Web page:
-Copper is currently at lows not seen since August 2010, today marks fresh 3.5 year lows.
-Price action indicative of growth prospects, Chinese debt markets.
-Commodity looks to global supply for support, considerable risk remains for overextended companies.
It is estimated that up to 80% of China’s copper imports are used purely for loan collateral. Such commodity backed, copper backed loans are popular in a nation where capital controls and lending regulations make it difficult for companies to take on traditional commercial loans. These complex debt transactions are often structured in obscure ways, making it difficult and even impossible for analysts and economists to gauge risk. In a way, recent fears surrounding Chinese credit markets can be seen as a result of developments in secondary markets such as that of cooper and/or inter-bank lending rates.
Following China’s first corporate default this month in addition to the first failed wealth management product (WMP) repayment a few weeks ago, it is no wonder that credit markets in China have tightened. In addition, the Chinese General Secretary (Xi Jinping) has made it clear that reform in debt markets is needed and this means added PBoC regulatory pressure on shadow banking institutions- many of which are involved in commodity backed structured products.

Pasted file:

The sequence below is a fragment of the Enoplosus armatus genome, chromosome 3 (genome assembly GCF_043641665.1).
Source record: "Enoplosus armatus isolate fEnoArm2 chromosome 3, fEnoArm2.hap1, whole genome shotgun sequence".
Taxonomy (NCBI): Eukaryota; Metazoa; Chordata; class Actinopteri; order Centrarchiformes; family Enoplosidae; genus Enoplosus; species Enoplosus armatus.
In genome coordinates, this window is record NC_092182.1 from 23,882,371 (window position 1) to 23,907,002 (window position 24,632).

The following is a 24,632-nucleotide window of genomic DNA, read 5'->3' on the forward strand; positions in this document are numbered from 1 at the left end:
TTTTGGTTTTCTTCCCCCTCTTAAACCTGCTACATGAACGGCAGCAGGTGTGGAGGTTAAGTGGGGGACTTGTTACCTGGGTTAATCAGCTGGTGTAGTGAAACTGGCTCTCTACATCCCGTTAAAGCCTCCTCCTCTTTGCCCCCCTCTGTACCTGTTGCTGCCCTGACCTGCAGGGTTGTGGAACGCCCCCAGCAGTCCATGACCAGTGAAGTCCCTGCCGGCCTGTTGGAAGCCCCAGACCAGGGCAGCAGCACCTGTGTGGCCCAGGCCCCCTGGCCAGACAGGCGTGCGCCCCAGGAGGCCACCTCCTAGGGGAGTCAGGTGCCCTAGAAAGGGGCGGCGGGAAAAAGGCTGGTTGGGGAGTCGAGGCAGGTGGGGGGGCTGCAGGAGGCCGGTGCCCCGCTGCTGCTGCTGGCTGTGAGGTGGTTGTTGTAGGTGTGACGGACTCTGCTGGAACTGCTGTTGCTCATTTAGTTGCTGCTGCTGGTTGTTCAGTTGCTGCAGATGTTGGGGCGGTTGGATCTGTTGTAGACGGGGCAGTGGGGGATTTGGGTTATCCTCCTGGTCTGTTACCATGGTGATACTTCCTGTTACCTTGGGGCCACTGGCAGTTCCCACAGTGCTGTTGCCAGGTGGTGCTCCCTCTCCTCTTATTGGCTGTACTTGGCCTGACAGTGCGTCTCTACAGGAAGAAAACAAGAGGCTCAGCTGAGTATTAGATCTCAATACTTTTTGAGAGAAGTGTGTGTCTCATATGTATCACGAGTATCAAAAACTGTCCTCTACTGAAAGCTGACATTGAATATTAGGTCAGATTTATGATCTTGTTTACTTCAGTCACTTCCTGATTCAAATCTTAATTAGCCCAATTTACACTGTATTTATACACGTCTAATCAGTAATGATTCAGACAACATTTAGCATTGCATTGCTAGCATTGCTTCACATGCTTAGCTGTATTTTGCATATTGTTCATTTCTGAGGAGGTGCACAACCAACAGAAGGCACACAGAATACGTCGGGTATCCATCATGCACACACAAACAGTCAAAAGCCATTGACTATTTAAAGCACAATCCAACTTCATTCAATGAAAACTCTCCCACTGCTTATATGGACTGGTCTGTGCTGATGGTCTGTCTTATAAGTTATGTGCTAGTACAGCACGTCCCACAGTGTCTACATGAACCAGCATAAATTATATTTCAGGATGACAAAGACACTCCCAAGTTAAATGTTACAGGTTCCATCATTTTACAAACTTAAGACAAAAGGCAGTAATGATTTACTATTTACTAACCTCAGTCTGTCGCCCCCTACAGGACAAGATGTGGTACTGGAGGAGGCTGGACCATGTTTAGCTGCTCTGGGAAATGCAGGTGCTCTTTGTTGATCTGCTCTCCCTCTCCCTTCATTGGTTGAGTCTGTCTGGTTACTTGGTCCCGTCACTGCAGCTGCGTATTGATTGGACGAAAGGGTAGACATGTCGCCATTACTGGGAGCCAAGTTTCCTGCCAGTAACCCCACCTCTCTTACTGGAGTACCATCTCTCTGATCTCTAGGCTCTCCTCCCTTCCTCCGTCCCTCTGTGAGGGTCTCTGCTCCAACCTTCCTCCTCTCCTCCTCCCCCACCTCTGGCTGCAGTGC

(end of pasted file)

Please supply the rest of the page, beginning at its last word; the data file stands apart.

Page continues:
This helps us put recent price action in copper into perspective. At the time of this report, we are currently down almost 7% in March with London Metal Exchange pricing. It is likely that rates in the local Chinese markets are under even greater pressure as copper is sold at market as outstanding debts are called in the face of tightening conditions.
If we continue to see prices decline in copper, fundamental developments could lead to a supply shortage on the open market. As with any overextended market, we are likely to see those miners and producers who have come accustomed to high prices and have not managed their costs appropriately come under pressure and possibly shutdown. Such closures or reductions in production in order for those companies to reduce near term costs should eventually lead to supply constraints that could be fundamental factors for price support. This is of course taking a longer term approach to healthy price action and does not include risk factors of a general slowdown in global growth. If that were to occur, weak demand would likely continue to put downward pressure on copper prices, especially in the context of a commodity that is highly dependent on construction growth (an extremely supportive factor in the post-crisis, Chinese stimulus led infrastructure projects).
Copper Price Chart - March 19, 2014 Year-to-Date (1 Day)
Source: FXCM Marketscope
Gregory Marks, DailyFX Research Team
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